This morning was the absolute craziest, busiest morning I have worked in the three years I’ve been at the coffeeshop. This was due exclusively to the storms knocking out power all over town last night, including our Broad Ripple store and the Starbucks down the street. Everyone and their brother, their sister, their mom, their dad, their cousins, their best friend, and anyone they happened to pass on the way in came by for some coffee, bagels, and pastries.
From about quarter after six until eleven this morning, I didn’t stop moving. I didn’t even get a chance to go to the bathroom or just sit down for a minute. We literally did three times the business we do on a usual Saturday morning. In fact, the owner — who, thankfully, came by and ended up helping out for over an hour — said we’d done more by 10am than we usually do for an entire Saturday. For the most part, everyone understood they were all in the same boat and waited patiently. There were a few assholes who had to make their displeasure at this tremendous inconvenience known. But whatever. There’s always one.
I felt like I’d been beaten up or run over when I got home around noon. I don’t think we panned muffins before I left and I don’t really care. Let someone who’s had a good night’s sleep do that crap. It didn’t help that I didn’t get much sleep last night. The lightning, thunder, and tornado sirens kept me up most of the night. I also painted another wall in the dining area yesterday, so I was still kind of sore.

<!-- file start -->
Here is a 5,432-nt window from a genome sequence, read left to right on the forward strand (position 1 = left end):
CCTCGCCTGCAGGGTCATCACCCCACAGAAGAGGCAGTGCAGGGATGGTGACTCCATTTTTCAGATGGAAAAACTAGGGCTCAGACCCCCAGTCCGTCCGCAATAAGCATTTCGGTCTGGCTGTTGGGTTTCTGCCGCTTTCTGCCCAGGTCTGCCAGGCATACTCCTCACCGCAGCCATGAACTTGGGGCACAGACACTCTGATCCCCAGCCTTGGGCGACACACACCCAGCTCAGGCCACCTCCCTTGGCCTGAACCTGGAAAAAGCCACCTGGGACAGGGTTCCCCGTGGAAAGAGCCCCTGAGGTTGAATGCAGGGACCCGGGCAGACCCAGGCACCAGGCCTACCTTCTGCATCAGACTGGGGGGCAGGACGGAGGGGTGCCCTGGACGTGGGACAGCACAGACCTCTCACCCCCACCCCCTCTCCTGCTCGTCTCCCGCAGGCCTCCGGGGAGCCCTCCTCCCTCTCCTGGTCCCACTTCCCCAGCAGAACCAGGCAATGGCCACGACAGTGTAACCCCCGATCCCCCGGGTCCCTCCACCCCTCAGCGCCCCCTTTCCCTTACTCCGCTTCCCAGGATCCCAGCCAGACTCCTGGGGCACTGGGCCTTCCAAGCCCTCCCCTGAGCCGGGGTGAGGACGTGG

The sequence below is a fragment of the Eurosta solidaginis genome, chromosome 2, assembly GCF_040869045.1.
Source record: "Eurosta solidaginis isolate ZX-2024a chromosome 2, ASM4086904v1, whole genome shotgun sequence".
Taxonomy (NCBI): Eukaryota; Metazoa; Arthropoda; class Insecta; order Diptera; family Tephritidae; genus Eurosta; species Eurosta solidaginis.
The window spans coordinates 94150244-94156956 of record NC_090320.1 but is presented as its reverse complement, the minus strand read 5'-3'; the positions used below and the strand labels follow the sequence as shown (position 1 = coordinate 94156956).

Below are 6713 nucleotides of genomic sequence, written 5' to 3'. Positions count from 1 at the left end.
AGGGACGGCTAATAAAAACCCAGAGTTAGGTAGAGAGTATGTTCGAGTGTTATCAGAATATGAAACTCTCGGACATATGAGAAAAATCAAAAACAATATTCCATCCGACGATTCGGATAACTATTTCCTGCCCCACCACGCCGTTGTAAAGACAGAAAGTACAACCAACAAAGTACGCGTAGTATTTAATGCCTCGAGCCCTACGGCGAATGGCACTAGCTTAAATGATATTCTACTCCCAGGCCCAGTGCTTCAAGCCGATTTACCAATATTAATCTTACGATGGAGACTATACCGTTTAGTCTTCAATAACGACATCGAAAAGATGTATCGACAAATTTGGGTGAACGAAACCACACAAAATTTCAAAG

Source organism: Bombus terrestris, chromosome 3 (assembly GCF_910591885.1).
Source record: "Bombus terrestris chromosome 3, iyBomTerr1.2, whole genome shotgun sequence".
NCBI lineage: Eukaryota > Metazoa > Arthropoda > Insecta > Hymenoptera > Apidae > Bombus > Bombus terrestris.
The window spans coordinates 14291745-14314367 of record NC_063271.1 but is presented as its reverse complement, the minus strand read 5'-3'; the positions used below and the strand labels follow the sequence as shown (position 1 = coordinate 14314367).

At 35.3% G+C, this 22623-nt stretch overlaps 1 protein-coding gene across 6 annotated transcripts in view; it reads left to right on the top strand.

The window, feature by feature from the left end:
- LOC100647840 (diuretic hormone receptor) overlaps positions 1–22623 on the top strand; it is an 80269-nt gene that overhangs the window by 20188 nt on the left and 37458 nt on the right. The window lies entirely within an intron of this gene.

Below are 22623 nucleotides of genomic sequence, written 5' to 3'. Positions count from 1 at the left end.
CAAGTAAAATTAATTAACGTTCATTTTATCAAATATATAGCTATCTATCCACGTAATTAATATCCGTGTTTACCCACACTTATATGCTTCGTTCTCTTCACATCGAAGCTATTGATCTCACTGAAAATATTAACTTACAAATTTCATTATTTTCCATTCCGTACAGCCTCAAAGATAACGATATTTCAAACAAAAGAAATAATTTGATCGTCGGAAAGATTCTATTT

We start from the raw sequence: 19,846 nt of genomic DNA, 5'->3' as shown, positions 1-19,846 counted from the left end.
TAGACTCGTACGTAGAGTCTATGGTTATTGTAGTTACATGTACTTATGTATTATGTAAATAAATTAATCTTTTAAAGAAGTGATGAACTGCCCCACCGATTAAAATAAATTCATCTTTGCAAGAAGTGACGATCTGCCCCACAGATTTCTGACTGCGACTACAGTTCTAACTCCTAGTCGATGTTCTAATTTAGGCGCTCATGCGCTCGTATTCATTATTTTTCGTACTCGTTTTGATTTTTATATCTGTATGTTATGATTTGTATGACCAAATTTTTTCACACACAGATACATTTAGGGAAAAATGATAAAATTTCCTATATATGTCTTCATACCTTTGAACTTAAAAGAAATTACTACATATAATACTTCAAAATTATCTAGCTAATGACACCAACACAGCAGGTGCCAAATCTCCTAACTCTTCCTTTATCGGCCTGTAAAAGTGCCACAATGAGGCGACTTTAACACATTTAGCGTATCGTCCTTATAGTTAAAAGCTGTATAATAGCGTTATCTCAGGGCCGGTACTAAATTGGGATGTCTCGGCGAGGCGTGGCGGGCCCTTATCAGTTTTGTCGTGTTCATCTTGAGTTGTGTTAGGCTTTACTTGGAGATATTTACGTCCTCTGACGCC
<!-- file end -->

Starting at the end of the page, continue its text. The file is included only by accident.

When I got to the store, nothing was working. The power had gone out so the registers were shut down and it took me fifteen minutes to figure out how the hell to turn them back on — a task that was unreasonably complicated, in my opinion. The coffee brewer took forever to heat up. At about six I was contemplating whether or not I should actually open the store when a man drove up, hurried out of his car, and pressed his face against the door. I walked over and unlocked it, telling him that nothing was working. “I just need a large coffee! Don’t you have coffee?” He barked at me. I explained again that the coffee wasn’t done brewing and I couldn’t get into the registers. He brushed past me into the store, saying he would wait, but was “in a hurry.”
I was already disoriented from lack of sleep, the medication I’m on, and the problems getting things up and running, so I wasn’t as irritated as I would have been on any other morning. I was just trying to figure out how the hell I was going to get everything running.
The guy was standing at the register, tapping his foot, checking his watch, and had the nerve to ask why we didn’t have any muffins or scones. So I poured him a cup of coffee, only about a quarter of the way full, and fill the rest up with hot water when he wasn’t looking. When we brew a fresh batch, you have to finish before pouring a cup or else you get a.) brown water or b.) black sludge. He got mostly water anyway.
I turned around and gave him the cup, smiling, and he waved a five in my face. I reiterated the fact that we didn’t have power to the registers yet, but that he’d been so nice and patient, I was sure he was also honest and would come back later in the day to pay us for the coffee.
He must have known I was being sarcastic, despite how sweetly I said it, because he just took the cup and left.